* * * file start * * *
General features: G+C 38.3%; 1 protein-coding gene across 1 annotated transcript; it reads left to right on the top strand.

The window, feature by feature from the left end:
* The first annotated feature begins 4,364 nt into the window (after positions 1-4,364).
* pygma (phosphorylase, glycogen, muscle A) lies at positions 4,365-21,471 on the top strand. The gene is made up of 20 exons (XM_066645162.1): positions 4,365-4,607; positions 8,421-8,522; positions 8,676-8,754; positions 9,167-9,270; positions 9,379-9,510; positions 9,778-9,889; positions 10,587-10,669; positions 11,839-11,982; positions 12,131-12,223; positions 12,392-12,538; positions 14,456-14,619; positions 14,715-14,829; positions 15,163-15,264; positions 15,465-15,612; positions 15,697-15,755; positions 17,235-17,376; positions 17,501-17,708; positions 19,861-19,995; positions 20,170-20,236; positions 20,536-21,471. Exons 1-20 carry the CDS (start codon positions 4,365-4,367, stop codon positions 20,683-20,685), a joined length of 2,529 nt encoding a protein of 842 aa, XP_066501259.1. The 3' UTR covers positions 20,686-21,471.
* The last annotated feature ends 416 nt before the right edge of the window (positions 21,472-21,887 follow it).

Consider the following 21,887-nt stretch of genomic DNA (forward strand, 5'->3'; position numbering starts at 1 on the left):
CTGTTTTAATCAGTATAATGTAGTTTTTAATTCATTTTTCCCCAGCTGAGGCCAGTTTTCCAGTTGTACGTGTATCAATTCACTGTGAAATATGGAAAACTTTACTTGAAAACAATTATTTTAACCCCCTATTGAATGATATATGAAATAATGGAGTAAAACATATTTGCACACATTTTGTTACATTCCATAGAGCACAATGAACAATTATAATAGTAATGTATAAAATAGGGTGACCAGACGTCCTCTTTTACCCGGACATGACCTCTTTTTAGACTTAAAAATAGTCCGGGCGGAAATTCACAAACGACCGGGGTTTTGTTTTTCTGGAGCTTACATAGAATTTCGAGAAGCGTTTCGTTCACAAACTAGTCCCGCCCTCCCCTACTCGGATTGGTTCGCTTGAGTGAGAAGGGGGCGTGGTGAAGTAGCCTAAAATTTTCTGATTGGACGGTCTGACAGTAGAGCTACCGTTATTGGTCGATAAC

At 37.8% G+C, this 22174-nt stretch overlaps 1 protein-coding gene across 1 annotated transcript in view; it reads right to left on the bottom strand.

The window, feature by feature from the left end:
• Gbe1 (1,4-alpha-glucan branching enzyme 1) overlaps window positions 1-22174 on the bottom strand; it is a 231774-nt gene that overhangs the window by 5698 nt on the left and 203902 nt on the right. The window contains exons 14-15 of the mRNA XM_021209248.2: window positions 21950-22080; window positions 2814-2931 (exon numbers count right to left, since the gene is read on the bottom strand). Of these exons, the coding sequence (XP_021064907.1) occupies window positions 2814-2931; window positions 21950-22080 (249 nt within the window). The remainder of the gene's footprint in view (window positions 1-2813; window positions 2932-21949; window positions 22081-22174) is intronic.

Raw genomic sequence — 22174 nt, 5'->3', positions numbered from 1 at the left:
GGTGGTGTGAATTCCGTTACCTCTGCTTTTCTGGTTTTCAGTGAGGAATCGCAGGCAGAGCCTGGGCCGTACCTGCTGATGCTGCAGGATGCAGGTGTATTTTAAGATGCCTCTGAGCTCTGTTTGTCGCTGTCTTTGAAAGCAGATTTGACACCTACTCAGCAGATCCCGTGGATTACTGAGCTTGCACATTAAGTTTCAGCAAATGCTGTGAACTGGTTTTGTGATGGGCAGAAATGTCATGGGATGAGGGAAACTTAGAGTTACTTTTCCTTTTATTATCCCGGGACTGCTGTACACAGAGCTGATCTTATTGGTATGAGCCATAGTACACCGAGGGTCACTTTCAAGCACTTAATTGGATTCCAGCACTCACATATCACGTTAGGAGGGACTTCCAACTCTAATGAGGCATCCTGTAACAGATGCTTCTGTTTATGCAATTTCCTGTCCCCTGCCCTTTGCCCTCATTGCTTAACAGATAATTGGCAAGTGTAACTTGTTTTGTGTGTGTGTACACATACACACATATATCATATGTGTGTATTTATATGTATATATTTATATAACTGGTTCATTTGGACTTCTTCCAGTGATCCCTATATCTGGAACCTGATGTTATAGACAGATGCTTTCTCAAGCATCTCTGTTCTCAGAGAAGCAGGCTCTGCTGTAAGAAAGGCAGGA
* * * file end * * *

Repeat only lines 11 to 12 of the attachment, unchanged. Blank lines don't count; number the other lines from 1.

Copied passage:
Raw genomic sequence — 22174 nt, 5'->3', positions numbered from 1 at the left:
GGTGGTGTGAATTCCGTTACCTCTGCTTTTCTGGTTTTCAGTGAGGAATCGCAGGCAGAGCCTGGGCCGTACCTGCTGATGCTGCAGGATGCAGGTGTATTTTAAGATGCCTCTGAGCTCTGTTTGTCGCTGTCTTTGAAAGCAGATTTGACACCTACTCAGCAGATCCCGTGGATTACTGAGCTTGCACATTAAGTTTCAGCAAATGCTGTGAACTGGTTTTGTGATGGGCAGAAATGTCATGGGATGAGGGAAACTTAGAGTTACTTTTCCTTTTATTATCCCGGGACTGCTGTACACAGAGCTGATCTTATTGGTATGAGCCATAGTACACCGAGGGTCACTTTCAAGCACTTAATTGGATTCCAGCACTCACATATCACGTTAGGAGGGACTTCCAACTCTAATGAGGCATCCTGTAACAGATGCTTCTGTTTATGCAATTTCCTGTCCCCTGCCCTTTGCCCTCATTGCTTAACAGATAATTGGCAAGTGTAACTTGTTTTGTGTGTGTGTACACATACACACATATATCATATGTGTGTATTTATATGTATATATTTATATAACTGGTTCATTTGGACTTCTTCCAGTGATCCCTATATCTGGAACCTGATGTTATAGACAGATGCTTTCTCAAGCATCTCTGTTCTCAGAGAAGCAGGCTCTGCTGTAAGAAAGGCAGGA